The Breakaway soon began incorporating partnered Charleston steps so that the two dances looked very similar, though the reason the Breakaway was named as such is very important: For a couple counts of music, the dancers would leave closed position (though still connected by at least one hand) before coming back together. This was truly an innovation for this time, and would redefine what partnership dancing could mean.
Lindy’s Hop

There is some mythology about the origin of the name Lindy Hop that has been upgraded to fact too often. But it is a great story.
In 1927, Charles Lindbergh crossed the Atlantic on his famous flight. (That part is not a myth.)
It’s very important for newspapers to have short, poppy headlines; not only are they trying to catch the reader’s eye, they’re also trying to use the shortest words possible so that they fit on the page. (Note, for instance, that “Lindbergh” is a long name.) So, one headline of the time read “Lindy Hops for St. Louis!”, among other variations.
It just so happens that around this time, the partnered jazz dances of the predominantly African-American New York neighborhood of Harlem had evolved one step further. The reason I mention the newspaper headlines is because the catchy phrasing of those headlines probably explains the name attached to several dances across the country that were being called New Yorkers were calling the “Lindbergh hop” and “Lindy hop.” But we don’t know for sure.
The reason we don’t know is because Lindy Hop was a dance invented and evolved by many people over multiple years, and not rigorously historically documented at the time of its birth. What we do have are stories, and not a lot proof to confirm or deny them. For instance, here’s one:
One of the greatest Breakaway and partnered Charleston dancers of Harlem was a man named “Shorty” George Snowden. The story goes that, in 1928, Shorty and his partner Mattie Purnell were in a Manhattan dance marathon, which were popular at the time. As the hours dragged on, they continued to bust out their energetic style of partnered Charleston and Breakaway. A reporter called out to Shorty, “What are you doing with your feet?”
“Why, it’s the Lindy!” he said.
And thus, according to some historical sources, the Lindy Hop was born and/or named.[*] [For my new readers, clicking on the footnote stars, like the one above, will take you to further information. And sometimes too much information.]
The facts of the story are all possible — however, since this was 1928 (according to Shorty’s own recollections), an entire year after Lindbergh’s success, chances are the name and dance had been around already. It’s also important to note this is not the only story of its invention, and certainly not agreed upon historically. For instance, Malcolm X, who was a Lindy Hopper in the early 1940s, said he had met at least two dozen people in Harlem who claimed to have invented the dance.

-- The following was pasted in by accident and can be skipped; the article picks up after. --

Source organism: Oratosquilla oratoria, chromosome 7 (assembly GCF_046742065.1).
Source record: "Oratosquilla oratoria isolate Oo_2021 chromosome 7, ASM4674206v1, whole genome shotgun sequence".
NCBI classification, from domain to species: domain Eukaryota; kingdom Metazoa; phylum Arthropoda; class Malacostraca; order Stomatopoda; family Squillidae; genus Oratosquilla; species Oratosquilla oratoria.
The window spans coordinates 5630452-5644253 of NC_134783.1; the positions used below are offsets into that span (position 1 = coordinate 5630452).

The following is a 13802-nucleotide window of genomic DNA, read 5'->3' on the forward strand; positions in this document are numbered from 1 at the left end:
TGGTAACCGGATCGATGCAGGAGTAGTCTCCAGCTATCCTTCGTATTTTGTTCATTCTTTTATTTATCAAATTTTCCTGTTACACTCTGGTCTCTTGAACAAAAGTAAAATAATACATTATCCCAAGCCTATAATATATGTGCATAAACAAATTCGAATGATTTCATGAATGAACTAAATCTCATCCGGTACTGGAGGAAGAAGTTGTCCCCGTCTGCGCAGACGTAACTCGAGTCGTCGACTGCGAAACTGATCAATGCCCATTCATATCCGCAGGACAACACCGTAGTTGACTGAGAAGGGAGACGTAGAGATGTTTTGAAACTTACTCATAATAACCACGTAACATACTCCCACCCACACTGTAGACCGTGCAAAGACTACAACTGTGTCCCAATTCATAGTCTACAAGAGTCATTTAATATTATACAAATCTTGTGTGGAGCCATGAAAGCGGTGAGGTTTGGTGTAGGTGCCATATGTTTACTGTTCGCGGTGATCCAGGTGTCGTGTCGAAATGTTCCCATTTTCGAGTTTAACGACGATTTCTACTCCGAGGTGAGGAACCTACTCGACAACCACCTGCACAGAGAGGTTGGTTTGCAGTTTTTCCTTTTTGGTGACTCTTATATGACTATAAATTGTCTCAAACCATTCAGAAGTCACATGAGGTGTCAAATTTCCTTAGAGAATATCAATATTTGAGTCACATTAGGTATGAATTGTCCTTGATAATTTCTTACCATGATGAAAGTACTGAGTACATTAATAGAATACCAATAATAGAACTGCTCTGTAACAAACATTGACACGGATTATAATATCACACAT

What is also a fun fact is that Lindbergh’s Hop across the Atlantic inspired several dances called the “Lindy Hop” across the country which are lost to time now and, in all likely hood, were probably pretty simple fad dances. But it does point to media being the probable originator of the term.
The First Great Lindy Hopper

“Shorty George” by Harlem Renaissance painter Norman Lewis.
Regardless of whether or not he was the first to give the name “Lindy Hop” to the dance, Shorty George IS an extremely important figure for us. First off, he was definitely one of the major forces in inventing movements and ideas during Lindy Hop’s communal birth, as well as evolving it further throughout the 1930s; he was, by many accounts, the first great Lindy Hopper.
Second of all, he was probably the first to form a group for entertaining people with Lindy Hop and thus was responsible for being the first Lindy Hopper we know of to perform Lindy Hop for audiences.
And, finally, he and his group were the first we know of to ever put Lindy Hop on film:
(Or, watch with special Swungover commentary here!)
This is a dance clip of Shorty George in the film “After Seben” in 1929. (The film’s name is probably the phrase “After Seven” pronounced with a chewy dialect.) Shorty and Mattie are the third and final couple in the “contest.”
Wait, why isn’t Mattie also a “first great Lindy Hopper”?
She might very well have been. But, sadly, we don’t know for sure.